Quarterly Poems

Time is fulfilled, believe the gospel

Ingrid Wijngaarde
2018, 06-16
It was dark outside.
The oil lamps burned softly in the Upper Room.
Twelve men with depressed hearts were gathered around the Son of Man.
The simple Easter meal had ended.
There was a strange, intangible atmosphere.
Calmly He spoke to them about love, unity and power of the Spirit.
His calling and the way He had to go alone.

He took the cup and gave thanks. It was a cup of sorrow.
The agony of Gethsemane was in it.
The mockery of the crown of thorns was in it.
The thirst of Calvary was in it.
Yet He gave thanks.
It was the cup of death.
It held the symbol of His blood.
The shadow of the Cross was upon it.
Yet He took the cup and gave thanks.
And then, and then, He invited them to drink.
He gave thanks, for He had eyes to see.
Eyes that needed not the dim light of lamps.
Eyes that saw right through the darkness.
He saw the cup as the cup of life.
The symbol of His power was in it.
The promise of forgiveness was in it.
The emblem of His love was in it.
He saw the cup as the cup of triumph.
The joy of the redeemed was in it.
The glory of His crown was in it.
The vision of His kingdom was in it.
And so, He took the cup and gave thanks.
And invited them to drink.
It was the cup of their sanctification.

Then He took bread from the platter.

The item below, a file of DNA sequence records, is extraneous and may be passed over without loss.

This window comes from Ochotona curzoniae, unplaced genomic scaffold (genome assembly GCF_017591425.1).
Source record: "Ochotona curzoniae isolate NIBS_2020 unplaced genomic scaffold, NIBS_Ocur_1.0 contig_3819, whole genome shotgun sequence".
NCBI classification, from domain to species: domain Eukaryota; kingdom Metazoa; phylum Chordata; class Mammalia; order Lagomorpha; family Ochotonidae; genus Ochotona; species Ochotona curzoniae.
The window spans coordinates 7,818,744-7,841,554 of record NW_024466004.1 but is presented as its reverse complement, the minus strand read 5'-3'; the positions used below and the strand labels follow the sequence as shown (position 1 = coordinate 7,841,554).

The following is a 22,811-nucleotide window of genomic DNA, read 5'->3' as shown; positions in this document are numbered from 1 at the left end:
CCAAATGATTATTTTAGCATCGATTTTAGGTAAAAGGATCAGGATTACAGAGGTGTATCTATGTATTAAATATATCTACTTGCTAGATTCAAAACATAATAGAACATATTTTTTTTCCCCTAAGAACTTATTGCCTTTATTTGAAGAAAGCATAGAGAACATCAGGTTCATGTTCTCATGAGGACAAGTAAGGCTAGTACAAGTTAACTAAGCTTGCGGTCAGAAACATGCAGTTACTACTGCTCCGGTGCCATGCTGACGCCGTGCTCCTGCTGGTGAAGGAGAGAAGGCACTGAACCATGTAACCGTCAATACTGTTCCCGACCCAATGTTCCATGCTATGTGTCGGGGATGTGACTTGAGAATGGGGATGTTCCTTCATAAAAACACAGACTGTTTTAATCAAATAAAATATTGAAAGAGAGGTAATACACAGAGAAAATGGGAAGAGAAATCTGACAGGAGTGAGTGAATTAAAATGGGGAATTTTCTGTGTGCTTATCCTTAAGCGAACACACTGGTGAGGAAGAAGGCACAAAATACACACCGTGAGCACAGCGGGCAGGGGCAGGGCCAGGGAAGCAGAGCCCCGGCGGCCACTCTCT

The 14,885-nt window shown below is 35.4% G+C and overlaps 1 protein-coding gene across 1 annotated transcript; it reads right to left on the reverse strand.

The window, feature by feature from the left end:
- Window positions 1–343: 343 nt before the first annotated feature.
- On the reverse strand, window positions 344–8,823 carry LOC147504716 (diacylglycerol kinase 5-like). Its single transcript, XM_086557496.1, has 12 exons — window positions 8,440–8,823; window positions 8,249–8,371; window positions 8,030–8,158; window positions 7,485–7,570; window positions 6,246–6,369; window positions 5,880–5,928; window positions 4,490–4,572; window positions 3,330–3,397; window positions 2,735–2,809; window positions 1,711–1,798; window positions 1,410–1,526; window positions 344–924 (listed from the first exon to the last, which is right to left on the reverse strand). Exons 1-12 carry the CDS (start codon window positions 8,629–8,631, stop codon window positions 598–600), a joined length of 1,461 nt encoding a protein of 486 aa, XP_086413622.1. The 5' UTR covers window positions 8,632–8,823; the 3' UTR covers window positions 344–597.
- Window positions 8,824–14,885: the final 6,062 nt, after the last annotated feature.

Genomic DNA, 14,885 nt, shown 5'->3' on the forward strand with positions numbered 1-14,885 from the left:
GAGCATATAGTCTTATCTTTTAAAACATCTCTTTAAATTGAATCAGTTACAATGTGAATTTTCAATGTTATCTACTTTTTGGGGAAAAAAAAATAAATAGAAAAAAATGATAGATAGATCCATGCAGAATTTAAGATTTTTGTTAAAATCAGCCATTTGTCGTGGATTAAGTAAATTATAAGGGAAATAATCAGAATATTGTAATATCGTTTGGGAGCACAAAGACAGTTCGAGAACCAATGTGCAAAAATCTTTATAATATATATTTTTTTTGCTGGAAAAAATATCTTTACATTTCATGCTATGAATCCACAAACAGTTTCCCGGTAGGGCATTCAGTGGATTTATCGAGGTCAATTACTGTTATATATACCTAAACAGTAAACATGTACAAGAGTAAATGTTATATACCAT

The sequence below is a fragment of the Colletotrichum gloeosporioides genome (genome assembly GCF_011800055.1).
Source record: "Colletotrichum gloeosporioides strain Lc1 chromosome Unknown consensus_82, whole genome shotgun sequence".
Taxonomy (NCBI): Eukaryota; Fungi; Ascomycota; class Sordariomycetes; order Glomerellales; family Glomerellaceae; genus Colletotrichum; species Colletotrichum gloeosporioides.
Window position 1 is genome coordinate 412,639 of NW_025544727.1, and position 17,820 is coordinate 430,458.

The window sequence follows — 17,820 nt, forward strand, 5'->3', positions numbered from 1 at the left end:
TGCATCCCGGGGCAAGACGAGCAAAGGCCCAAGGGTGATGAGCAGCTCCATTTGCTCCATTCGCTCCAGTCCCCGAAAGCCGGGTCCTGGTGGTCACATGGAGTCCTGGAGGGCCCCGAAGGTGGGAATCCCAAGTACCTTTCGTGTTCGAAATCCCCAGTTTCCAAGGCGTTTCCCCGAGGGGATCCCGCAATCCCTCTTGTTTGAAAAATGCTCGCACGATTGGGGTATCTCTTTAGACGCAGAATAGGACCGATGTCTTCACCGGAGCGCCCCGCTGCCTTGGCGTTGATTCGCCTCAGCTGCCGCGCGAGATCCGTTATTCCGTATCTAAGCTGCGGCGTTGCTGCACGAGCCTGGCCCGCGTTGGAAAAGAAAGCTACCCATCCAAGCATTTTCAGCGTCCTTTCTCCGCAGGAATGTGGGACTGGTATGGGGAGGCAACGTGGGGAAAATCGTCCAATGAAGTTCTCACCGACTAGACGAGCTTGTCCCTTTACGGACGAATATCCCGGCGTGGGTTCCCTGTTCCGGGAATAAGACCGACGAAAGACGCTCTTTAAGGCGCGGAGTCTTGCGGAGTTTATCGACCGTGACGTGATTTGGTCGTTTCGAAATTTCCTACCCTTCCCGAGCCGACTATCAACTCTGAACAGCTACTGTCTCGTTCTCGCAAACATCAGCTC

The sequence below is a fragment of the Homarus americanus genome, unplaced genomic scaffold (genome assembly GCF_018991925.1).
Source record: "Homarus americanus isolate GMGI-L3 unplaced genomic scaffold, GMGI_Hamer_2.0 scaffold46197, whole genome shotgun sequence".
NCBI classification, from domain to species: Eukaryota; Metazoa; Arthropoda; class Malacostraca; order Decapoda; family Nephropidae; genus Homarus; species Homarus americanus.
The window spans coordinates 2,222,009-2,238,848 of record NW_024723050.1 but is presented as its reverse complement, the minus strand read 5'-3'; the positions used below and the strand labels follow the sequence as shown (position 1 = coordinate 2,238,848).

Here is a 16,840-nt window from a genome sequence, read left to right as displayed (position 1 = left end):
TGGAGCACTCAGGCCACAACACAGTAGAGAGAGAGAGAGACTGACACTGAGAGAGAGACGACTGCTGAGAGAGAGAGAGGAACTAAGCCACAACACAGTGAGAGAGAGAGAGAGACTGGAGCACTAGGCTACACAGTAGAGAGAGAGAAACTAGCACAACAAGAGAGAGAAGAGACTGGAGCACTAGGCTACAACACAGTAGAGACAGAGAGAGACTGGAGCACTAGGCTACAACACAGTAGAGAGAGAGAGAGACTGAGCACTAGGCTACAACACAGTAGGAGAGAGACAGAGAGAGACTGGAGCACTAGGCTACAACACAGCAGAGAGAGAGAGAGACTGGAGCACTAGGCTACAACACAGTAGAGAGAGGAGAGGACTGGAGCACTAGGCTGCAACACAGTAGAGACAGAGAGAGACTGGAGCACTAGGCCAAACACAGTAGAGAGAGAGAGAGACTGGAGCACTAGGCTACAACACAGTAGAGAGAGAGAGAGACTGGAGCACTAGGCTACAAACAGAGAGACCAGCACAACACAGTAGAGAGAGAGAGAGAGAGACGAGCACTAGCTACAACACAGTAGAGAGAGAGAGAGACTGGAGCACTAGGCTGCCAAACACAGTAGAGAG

And thanked for it.
He saw the bread as a symbol of His broken body.
Yet He thanked.
For the torture that He would endure.
The spitting, the pulling out of His beard.
The stumps in His face, the scourging of His back.
The mockery of the crown of thorns.
Yet He took the bread and gave thanks.
Because He knew that only that sacrifice would be our salvation.
He looked past the shame of His naked, broken body.
Gasping for breath, hanging on a cross.
He took the bread, thanked for it.
The symbol of His infinite love was in it.
The promise of the resurrection from the dead was in it.
The crushing of His heel.
But also the shattering of the head of the snake.
The joy of the wedding supper of the Lamb.
That's why He took the bread and thanked.
Broke a piece for Himself and passed it on.
And invited them to do the same.
It is the sign of your salvation.
Take it and share in My misery.
It is the bread that you sanctify.
And do this in My remembrance until I come back!

But My soul is saddened unto death.
Because tonight I will be betrayed.
One of you, it hurts so much!
I must die, there is no other way.
Sin demands death.
But beware, it does not have to be one of you.

Astonishment, sadness: Is it I, Lord?
Stop me, Lord, that it would be me!
  He knows, I know, I say no more.

Simultaneously, they dipped their bread in the gravy.
They looked each other straight in the eye.
Judas, my friend, do what you have to do.
Let it be over soon.

What is He talking about now, they did not understand.
Judas got up, and without saying a word he walked away, no looking back.
Into the darkness of the night.
Come, let us sing. A song of praise and a prayer for strength.
Because you all will be irritated by Me tonight.
What is about to happen, will not be easy for anyone.
Let us go. The darkness awaits.
My time has come.
Pray that you will not be tempted.
This poem is taken from "Seventh-day Adventist Believes",
#16 Holy Communion, adapted and expanded

Erken nu met geheel uw hart en ziel, dat niet een van alle goede beloften die de HERE, uw God, u gegeven heeft, onvervuld gebleven is. - Jozua 23:14

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